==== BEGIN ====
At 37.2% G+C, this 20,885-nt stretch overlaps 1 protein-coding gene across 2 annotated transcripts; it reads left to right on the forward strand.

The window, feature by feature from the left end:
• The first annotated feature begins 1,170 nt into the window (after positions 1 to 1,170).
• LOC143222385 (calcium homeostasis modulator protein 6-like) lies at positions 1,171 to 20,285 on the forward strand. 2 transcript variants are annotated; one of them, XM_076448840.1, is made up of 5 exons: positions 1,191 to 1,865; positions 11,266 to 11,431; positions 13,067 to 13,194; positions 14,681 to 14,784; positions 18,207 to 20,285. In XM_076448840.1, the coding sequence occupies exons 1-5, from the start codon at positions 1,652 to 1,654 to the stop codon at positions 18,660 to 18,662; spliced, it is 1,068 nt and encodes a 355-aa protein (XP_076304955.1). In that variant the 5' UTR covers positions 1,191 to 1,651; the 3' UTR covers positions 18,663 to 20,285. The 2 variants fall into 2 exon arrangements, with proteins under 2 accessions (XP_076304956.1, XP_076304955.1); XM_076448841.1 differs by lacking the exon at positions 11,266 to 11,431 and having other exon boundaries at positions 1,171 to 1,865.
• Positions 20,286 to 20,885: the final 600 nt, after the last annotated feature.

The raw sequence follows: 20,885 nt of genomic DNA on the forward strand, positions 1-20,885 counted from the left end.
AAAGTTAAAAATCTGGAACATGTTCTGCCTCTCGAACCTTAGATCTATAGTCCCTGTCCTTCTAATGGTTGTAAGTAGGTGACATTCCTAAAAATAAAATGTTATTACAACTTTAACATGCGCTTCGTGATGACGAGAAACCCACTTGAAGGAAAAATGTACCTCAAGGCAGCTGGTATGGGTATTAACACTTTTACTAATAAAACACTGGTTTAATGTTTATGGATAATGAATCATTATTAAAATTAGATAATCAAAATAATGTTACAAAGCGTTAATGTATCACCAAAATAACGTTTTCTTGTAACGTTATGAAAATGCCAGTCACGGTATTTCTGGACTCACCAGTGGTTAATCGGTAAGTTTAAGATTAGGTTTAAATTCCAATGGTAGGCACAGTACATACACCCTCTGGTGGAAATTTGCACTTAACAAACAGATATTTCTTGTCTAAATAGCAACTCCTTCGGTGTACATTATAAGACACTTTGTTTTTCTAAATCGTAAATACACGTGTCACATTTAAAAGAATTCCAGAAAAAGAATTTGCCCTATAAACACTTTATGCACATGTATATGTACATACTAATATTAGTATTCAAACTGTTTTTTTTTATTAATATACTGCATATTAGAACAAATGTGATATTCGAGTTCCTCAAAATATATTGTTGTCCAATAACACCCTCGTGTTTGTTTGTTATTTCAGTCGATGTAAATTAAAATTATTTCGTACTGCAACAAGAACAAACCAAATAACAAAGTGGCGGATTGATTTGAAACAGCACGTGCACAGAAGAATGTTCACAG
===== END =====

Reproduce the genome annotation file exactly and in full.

At 37.2% G+C, this 20,885-nt stretch overlaps 1 protein-coding gene across 2 annotated transcripts; it reads left to right on the forward strand.

The window, feature by feature from the left end:
• The first annotated feature begins 1,170 nt into the window (after positions 1 to 1,170).
• LOC143222385 (calcium homeostasis modulator protein 6-like) lies at positions 1,171 to 20,285 on the forward strand. 2 transcript variants are annotated; one of them, XM_076448840.1, is made up of 5 exons: positions 1,191 to 1,865; positions 11,266 to 11,431; positions 13,067 to 13,194; positions 14,681 to 14,784; positions 18,207 to 20,285. In XM_076448840.1, the coding sequence occupies exons 1-5, from the start codon at positions 1,652 to 1,654 to the stop codon at positions 18,660 to 18,662; spliced, it is 1,068 nt and encodes a 355-aa protein (XP_076304955.1). In that variant the 5' UTR covers positions 1,191 to 1,651; the 3' UTR covers positions 18,663 to 20,285. The 2 variants fall into 2 exon arrangements, with proteins under 2 accessions (XP_076304956.1, XP_076304955.1); XM_076448841.1 differs by lacking the exon at positions 11,266 to 11,431 and having other exon boundaries at positions 1,171 to 1,865.
• Positions 20,286 to 20,885: the final 600 nt, after the last annotated feature.

The raw sequence follows: 20,885 nt of genomic DNA on the forward strand, positions 1-20,885 counted from the left end.
AAAGTTAAAAATCTGGAACATGTTCTGCCTCTCGAACCTTAGATCTATAGTCCCTGTCCTTCTAATGGTTGTAAGTAGGTGACATTCCTAAAAATAAAATGTTATTACAACTTTAACATGCGCTTCGTGATGACGAGAAACCCACTTGAAGGAAAAATGTACCTCAAGGCAGCTGGTATGGGTATTAACACTTTTACTAATAAAACACTGGTTTAATGTTTATGGATAATGAATCATTATTAAAATTAGATAATCAAAATAATGTTACAAAGCGTTAATGTATCACCAAAATAACGTTTTCTTGTAACGTTATGAAAATGCCAGTCACGGTATTTCTGGACTCACCAGTGGTTAATCGGTAAGTTTAAGATTAGGTTTAAATTCCAATGGTAGGCACAGTACATACACCCTCTGGTGGAAATTTGCACTTAACAAACAGATATTTCTTGTCTAAATAGCAACTCCTTCGGTGTACATTATAAGACACTTTGTTTTTCTAAATCGTAAATACACGTGTCACATTTAAAAGAATTCCAGAAAAAGAATTTGCCCTATAAACACTTTATGCACATGTATATGTACATACTAATATTAGTATTCAAACTGTTTTTTTTTATTAATATACTGCATATTAGAACAAATGTGATATTCGAGTTCCTCAAAATATATTGTTGTCCAATAACACCCTCGTGTTTGTTTGTTATTTCAGTCGATGTAAATTAAAATTATTTCGTACTGCAACAAGAACAAACCAAATAACAAAGTGGCGGATTGATTTGAAACAGCACGTGCACAGAAGAATGTTCACAG